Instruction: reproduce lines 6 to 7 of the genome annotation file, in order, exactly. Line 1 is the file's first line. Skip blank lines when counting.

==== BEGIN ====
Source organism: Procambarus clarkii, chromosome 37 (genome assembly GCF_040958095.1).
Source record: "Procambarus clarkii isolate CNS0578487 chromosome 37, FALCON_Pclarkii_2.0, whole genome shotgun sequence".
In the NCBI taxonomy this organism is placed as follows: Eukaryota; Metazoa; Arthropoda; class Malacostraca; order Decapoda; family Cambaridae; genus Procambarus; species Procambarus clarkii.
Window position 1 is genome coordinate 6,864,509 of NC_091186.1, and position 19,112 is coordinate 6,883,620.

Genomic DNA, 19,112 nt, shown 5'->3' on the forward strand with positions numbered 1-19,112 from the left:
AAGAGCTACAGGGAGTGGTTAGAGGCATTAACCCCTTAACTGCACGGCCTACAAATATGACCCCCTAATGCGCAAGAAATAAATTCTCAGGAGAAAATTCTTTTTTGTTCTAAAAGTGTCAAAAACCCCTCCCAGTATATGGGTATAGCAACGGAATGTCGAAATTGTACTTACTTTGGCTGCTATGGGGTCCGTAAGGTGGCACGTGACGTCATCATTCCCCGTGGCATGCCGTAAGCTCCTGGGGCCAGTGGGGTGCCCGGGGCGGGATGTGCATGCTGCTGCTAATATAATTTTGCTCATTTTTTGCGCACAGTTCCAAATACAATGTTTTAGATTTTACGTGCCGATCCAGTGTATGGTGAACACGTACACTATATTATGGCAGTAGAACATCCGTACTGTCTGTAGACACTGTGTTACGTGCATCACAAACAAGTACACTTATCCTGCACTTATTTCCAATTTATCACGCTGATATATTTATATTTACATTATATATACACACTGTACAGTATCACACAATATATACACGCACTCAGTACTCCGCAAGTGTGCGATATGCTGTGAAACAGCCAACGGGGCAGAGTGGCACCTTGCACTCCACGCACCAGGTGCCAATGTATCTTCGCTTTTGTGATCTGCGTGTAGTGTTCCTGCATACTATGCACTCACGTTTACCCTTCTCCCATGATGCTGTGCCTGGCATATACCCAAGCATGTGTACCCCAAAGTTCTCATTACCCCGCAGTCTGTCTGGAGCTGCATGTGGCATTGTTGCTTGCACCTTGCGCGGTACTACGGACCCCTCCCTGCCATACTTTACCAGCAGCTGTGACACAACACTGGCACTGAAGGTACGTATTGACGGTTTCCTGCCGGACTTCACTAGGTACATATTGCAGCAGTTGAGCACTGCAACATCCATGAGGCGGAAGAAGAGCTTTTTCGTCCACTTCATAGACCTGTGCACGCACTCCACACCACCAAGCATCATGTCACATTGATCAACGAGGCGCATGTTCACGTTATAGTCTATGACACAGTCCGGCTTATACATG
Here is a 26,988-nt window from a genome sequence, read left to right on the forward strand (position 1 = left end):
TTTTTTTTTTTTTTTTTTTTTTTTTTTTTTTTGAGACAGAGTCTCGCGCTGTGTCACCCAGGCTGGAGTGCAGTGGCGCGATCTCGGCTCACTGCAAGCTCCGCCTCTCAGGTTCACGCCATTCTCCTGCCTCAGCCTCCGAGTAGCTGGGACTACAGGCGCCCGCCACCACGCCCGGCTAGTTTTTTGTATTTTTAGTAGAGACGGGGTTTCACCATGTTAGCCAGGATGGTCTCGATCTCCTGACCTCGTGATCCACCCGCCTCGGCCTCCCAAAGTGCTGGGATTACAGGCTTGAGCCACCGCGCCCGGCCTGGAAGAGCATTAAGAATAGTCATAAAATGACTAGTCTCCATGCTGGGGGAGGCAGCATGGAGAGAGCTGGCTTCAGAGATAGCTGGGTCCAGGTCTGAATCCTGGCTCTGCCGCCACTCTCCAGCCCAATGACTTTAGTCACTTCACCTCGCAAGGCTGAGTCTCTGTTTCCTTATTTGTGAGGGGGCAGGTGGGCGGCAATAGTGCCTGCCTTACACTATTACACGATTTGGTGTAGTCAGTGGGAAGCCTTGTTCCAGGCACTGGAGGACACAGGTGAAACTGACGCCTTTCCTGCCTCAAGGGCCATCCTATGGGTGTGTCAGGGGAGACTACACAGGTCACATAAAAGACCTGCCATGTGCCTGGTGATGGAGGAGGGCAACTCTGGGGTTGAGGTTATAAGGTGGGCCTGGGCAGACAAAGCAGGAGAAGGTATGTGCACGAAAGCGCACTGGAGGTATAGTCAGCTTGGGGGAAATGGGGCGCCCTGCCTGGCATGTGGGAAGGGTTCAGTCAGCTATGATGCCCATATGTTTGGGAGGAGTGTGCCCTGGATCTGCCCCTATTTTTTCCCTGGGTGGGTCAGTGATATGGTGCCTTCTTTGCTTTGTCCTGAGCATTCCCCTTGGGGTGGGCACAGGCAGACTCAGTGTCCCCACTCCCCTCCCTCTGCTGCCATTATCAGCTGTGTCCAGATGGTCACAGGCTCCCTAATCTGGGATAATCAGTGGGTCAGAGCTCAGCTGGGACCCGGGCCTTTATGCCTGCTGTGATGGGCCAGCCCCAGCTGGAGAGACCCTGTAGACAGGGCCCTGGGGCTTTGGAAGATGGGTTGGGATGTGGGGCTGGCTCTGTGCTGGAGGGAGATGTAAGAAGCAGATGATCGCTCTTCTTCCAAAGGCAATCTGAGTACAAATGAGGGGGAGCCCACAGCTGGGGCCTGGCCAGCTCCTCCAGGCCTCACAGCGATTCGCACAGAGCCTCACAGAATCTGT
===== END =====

AAGAGCTACAGGGAGTGGTTAGAGGCATTAACCCCTTAACTGCACGGCCTACAAATATGACCCCCTAATGCGCAAGAAATAAATTCTCAGGAGAAAATTCTTTTTTGTTCTAAAAGTGTCAAAAACCCCTCCCAGTATATGGGTATAGCAACGGAATGTCGAAATTGTACTTACTTTGGCTGCTATGGGGTCCGTAAGGTGGCACGTGACGTCATCATTCCCCGTGGCATGCCGTAAGCTCCTGGGGCCAGTGGGGTGCCCGGGGCGGGATGTGCATGCTGCTGCTAATATAATTTTGCTCATTTTTTGCGCACAGTTCCAAATACAATGTTTTAGATTTTACGTGCCGATCCAGTGTATGGTGAACACGTACACTATATTATGGCAGTAGAACATCCGTACTGTCTGTAGACACTGTGTTACGTGCATCACAAACAAGTACACTTATCCTGCACTTATTTCCAATTTATCACGCTGATATATTTATATTTACATTATATATACACACTGTACAGTATCACACAATATATACACGCACTCAGTACTCCGCAAGTGTGCGATATGCTGTGAAACAGCCAACGGGGCAGAGTGGCACCTTGCACTCCACGCACCAGGTGCCAATGTATCTTCGCTTTTGTGATCTGCGTGTAGTGTTCCTGCATACTATGCACTCACGTTTACCCTTCTCCCATGATGCTGTGCCTGGCATATACCCAAGCATGTGTACCCCAAAGTTCTCATTACCCCGCAGTCTGTCTGGAGCTGCATGTGGCATTGTTGCTTGCACCTTGCGCGGTACTACGGACCCCTCCCTGCCATACTTTACCAGCAGCTGTGACACAACACTGGCACTGAAGGTACGTATTGACGGTTTCCTGCCGGACTTCACTAGGTACATATTGCAGCAGTTGAGCACTGCAACATCCATGAGGCGGAAGAAGAGCTTTTTCGTCCACTTCATAGACCTGTGCACGCACTCCACACCACCAAGCATCATGTCACATTGATCAACGAGGCGCATGTTCACGTTATAGTCTATGACACAGTCCGGCTTATACATG
Here is a 26,988-nt window from a genome sequence, read left to right on the forward strand (position 1 = left end):